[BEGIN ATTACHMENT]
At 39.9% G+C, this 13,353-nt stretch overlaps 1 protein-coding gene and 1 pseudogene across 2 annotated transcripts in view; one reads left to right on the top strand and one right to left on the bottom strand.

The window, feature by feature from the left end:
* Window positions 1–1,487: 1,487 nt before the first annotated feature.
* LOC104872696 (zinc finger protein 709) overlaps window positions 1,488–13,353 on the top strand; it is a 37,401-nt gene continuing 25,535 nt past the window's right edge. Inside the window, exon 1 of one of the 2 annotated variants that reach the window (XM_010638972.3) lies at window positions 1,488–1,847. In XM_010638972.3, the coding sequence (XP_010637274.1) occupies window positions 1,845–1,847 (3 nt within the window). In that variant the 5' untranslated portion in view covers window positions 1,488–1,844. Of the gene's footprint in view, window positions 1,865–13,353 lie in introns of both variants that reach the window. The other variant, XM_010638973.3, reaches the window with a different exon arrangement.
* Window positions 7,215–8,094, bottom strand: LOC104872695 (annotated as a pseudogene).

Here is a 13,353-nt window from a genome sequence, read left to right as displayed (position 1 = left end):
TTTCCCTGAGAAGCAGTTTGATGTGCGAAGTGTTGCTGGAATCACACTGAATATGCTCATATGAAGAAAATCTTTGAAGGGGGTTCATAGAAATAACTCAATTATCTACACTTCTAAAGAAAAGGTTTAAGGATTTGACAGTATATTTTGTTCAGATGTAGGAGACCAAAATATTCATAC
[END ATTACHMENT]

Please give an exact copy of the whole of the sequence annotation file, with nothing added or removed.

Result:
At 39.9% G+C, this 13,353-nt stretch overlaps 1 protein-coding gene and 1 pseudogene across 2 annotated transcripts in view; one reads left to right on the top strand and one right to left on the bottom strand.

The window, feature by feature from the left end:
* Window positions 1–1,487: 1,487 nt before the first annotated feature.
* LOC104872696 (zinc finger protein 709) overlaps window positions 1,488–13,353 on the top strand; it is a 37,401-nt gene continuing 25,535 nt past the window's right edge. Inside the window, exon 1 of one of the 2 annotated variants that reach the window (XM_010638972.3) lies at window positions 1,488–1,847. In XM_010638972.3, the coding sequence (XP_010637274.1) occupies window positions 1,845–1,847 (3 nt within the window). In that variant the 5' untranslated portion in view covers window positions 1,488–1,844. Of the gene's footprint in view, window positions 1,865–13,353 lie in introns of both variants that reach the window. The other variant, XM_010638973.3, reaches the window with a different exon arrangement.
* Window positions 7,215–8,094, bottom strand: LOC104872695 (annotated as a pseudogene).

Here is a 13,353-nt window from a genome sequence, read left to right as displayed (position 1 = left end):
TTTCCCTGAGAAGCAGTTTGATGTGCGAAGTGTTGCTGGAATCACACTGAATATGCTCATATGAAGAAAATCTTTGAAGGGGGTTCATAGAAATAACTCAATTATCTACACTTCTAAAGAAAAGGTTTAAGGATTTGACAGTATATTTTGTTCAGATGTAGGAGACCAAAATATTCATAC